Health officials in Hawaii are urging the public to get vaccinated after discovering that a Baskin Robbins worker served customers while infected with hepatitis A, a highly contagious virus. The warning comes amid an outbreak of the infection in the island state, where there were 52 confirmed cases of hepatitis A as of Tuesday afternoon.
Individuals at risk of contracting the virus from the infected employee visited the ice cream shop, in the town of Waipahu on Oahu, between June 17 and July 3, 2016, according to a news release from the Hawaii State Department of Health.
The health department advised anyone who hasn’t received the hepatitis A vaccine or immune globulin who visited the store within that date range to contact their health care provider and request vaccination. The vaccine may offer some protection against the virus within the first two weeks after exposure.
“The source of this outbreak has still not been determined. In the meantime, we encourage all persons consider and talk to their healthcare provider about getting vaccinated,” State Epidemiologist Dr. Sarah Park said in a news release issued Tuesday. “This case demonstrates the potential to spread hepatitis A virus to many others who remain susceptible. In an effort to stem the spread of disease, individuals, including food service employees, exhibiting symptoms of hepatitis A infection should stay home and contact their healthcare provider.”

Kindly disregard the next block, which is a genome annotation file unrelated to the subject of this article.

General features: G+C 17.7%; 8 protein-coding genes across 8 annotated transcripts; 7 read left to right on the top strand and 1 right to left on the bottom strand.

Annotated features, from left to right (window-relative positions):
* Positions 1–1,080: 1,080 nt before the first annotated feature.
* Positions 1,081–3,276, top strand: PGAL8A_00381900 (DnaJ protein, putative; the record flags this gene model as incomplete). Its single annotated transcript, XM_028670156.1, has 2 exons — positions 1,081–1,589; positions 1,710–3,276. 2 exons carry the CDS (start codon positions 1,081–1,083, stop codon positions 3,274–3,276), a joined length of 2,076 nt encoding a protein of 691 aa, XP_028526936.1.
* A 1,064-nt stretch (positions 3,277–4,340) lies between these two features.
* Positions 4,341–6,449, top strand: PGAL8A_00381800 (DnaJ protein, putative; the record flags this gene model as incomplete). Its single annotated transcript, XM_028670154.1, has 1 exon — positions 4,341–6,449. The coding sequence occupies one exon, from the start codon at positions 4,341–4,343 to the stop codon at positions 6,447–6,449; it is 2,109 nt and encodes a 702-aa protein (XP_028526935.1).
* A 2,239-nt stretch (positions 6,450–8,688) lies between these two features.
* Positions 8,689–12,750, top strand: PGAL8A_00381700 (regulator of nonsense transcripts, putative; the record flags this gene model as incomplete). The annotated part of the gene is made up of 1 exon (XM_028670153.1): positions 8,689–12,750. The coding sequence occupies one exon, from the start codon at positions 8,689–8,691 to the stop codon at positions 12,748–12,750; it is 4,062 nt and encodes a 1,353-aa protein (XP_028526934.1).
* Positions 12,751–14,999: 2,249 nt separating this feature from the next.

Of the hepatitis A cases in the state— all of which are in Oahu— 16 have required hospitalization.
Symptoms of the virus include fever, fatigue, loss of appetite, abdominal discomfort, dark urine, diarrhea, and yellow skin and eyes, and typically last several weeks to as long as two months. With proper treatment, most individuals recover from hepatitis A without complications, according to the health department.
Hand washing with soap and warm water after using the bathroom and before preparing food, as well as appropriately cooking foods, can help prevent the spread of hepatitis A.